In October last year, the publication featured an on-the-spot report of a Waters’ concert in Brazil, which occurred amid the singer’s condemnations of the country’s reactionary government. Apparently, the Guardian was able to dispatch a reporter to Rio de Janeiro to cover a performance by the former Pink Floyd singer, but not to central London, within a stones’ throw of its headquarters.
The blackout of the London protest goes hand-in-hand with the silence in the corporate press on recent statements by Pilger and Gabriel Shipton that the conditions in which Assange is being detained in Britain amount to torture, and warning that his health is deteriorating.
It is also paralleled by the silence on the plight of Chelsea Manning, who is being detained for refusing to give false evidence against Assange before a secret US grand jury.
The media has also said next to nothing about the fact that Manning has now been joined in the holding pen for Trump’s kangaroo court by Jeremy Hammond, an online activist who released documents exposing government and corporate spying to WikiLeaks. Hammond, like Manning, is being pressured to commit perjury so the US government has a pseudo-legal pretext to condemn Assange to prison for the rest of his life.
For years, the New York Times, the Guardian and virtually every other media outlet has slandered and maligned Assange. No ink has been spared to present the WikiLeaks founder as a dubious, and even criminal individual.
Until April, all of these publications presented WikiLeaks’ warnings that Assange faced extradition to the US as a “conspiracy theory.” They instead promoted the Swedish investigation into manufactured sexual allegations against Assange, obscuring the fact that he has never been charged in that country and a “preliminary investigation” has been dropped twice.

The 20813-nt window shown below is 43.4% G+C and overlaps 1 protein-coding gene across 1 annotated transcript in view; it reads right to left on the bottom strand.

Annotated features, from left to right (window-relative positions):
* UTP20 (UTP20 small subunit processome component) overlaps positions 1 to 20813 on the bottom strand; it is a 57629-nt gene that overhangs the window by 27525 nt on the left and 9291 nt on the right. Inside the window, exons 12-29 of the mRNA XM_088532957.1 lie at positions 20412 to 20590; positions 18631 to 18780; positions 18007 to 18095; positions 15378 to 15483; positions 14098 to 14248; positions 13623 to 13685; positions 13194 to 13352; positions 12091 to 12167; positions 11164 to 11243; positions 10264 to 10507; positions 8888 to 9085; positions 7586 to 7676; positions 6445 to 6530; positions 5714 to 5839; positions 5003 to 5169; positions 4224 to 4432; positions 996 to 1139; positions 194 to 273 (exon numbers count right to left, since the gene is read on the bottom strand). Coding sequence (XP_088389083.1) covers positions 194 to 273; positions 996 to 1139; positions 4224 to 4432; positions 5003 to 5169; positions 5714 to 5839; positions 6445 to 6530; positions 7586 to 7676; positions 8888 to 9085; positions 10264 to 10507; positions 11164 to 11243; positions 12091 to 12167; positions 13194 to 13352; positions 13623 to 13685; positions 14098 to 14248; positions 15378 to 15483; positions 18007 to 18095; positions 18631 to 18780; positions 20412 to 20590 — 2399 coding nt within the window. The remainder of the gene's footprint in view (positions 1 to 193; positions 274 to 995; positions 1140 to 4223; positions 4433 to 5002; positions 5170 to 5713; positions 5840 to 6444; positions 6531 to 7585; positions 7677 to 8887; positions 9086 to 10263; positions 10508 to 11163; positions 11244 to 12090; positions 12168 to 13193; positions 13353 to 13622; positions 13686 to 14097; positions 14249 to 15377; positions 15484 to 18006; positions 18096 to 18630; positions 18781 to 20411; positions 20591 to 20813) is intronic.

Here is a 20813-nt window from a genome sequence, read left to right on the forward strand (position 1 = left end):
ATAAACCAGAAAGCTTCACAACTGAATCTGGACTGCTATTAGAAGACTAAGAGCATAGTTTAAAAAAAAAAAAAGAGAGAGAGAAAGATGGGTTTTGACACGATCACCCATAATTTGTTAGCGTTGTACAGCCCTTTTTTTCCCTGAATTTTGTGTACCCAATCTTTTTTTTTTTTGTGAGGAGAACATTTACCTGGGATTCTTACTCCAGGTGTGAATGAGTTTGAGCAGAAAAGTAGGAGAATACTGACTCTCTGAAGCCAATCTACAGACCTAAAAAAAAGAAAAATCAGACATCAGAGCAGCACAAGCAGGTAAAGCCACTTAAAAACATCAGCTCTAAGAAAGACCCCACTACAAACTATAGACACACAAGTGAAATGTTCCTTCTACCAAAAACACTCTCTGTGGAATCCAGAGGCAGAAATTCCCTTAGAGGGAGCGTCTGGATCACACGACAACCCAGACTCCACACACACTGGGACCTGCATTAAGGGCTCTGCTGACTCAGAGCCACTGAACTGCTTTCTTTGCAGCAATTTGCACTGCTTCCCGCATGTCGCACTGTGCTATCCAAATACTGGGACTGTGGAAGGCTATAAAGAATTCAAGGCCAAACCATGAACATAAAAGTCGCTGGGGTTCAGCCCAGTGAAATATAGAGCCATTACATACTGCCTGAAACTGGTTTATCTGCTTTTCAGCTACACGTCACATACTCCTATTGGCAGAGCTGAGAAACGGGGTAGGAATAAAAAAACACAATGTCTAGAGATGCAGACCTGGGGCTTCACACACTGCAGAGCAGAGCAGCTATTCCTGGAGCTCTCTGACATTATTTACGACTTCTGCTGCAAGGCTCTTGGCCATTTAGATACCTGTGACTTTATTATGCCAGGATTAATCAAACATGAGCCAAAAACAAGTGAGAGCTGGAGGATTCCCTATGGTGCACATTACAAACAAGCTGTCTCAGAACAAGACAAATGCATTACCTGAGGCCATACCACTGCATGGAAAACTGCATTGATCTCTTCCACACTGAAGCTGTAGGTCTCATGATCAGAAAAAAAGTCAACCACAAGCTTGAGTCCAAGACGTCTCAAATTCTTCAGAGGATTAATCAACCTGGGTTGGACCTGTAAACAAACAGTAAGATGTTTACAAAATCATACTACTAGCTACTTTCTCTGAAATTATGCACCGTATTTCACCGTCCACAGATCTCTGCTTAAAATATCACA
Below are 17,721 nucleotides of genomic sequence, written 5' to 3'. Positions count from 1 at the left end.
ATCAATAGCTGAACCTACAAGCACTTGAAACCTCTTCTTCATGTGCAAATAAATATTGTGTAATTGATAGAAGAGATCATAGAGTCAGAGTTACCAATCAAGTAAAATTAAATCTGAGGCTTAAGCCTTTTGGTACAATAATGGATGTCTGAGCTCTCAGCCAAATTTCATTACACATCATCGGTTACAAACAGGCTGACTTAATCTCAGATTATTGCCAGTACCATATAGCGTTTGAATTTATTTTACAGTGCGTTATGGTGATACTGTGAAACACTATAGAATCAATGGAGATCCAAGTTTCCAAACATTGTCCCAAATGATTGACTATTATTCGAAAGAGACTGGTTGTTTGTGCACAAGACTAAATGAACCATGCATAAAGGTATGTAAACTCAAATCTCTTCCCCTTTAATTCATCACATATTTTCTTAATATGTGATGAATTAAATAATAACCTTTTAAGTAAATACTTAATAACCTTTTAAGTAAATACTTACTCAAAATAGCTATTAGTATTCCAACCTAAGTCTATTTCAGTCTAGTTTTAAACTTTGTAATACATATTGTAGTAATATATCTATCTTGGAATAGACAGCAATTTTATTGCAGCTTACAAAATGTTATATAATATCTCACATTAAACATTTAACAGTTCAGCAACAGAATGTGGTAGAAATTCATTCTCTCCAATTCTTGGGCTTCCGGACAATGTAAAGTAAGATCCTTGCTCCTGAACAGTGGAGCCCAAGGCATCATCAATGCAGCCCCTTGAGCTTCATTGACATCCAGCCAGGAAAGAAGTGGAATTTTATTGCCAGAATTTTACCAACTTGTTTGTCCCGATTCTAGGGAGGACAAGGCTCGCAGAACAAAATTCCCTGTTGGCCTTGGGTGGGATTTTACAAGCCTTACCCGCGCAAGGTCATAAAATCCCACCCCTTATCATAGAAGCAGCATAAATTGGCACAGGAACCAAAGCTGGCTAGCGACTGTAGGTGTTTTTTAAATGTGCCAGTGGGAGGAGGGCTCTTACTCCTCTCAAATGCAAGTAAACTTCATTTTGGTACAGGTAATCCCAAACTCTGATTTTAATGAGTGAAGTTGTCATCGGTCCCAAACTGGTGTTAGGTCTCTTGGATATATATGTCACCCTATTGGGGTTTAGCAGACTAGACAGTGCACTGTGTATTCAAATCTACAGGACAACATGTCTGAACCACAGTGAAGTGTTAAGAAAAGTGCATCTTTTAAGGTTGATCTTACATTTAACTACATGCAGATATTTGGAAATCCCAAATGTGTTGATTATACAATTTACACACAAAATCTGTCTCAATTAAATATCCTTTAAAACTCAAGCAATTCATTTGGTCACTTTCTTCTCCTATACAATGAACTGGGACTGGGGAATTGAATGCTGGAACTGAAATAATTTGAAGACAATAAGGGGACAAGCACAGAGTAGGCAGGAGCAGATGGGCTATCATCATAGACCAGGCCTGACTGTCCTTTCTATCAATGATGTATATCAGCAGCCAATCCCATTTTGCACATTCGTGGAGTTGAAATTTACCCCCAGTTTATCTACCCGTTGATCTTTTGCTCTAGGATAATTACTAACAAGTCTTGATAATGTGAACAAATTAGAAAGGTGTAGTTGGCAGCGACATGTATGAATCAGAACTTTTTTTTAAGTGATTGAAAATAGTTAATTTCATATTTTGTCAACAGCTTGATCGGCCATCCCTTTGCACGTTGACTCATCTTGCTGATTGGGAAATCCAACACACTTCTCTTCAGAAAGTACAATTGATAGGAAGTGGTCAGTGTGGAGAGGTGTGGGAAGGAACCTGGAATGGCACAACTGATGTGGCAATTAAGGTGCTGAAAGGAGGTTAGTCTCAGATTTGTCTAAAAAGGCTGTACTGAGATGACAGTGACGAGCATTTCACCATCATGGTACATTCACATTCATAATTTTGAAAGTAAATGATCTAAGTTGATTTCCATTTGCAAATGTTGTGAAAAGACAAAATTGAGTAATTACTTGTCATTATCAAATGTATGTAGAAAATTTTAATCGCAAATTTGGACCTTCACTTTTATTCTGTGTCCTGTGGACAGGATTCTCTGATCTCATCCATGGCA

The establishment media has also repeatedly accused Assange of being a “Russian agent” because WikiLeaks published in 2016 newsworthy leaked emails which exposed corruption in the Democratic Party and the militarist, pro-big business policies of its presidential candidate Hillary Clinton. In August, a US federal court threw out a civil case brought by the Democratic National Committee, rejecting “with prejudice” the false assertion that Assange conspired with Putin and Trump against Clinton and upholding WikiLeaks’ right to publish under the First Amendment. The response of the American press has been to simply not report the ruling.
In other words, the media silence on Monday’s rally is part a broader, conscious political agenda. For coming on nine years, the establishment media has actively sought to assist the US, British and Australian governments and state apparatus retaliate for the exposure of their crimes by doing everything possible to undermine support for Assange and WikiLeaks.
They were joined years ago by a myriad of fake-left groups, which abandoned Assange after they lined up behind the US-led regime change operations in Libya, Syria and Ukraine—which WikiLeaks has done so much to expose.
Monday’s event, and the responses to it, confirm that the movement in defence of Assange, Manning and democratic rights must continue to develop independently of, and in opposition to, the entire political and media establishment.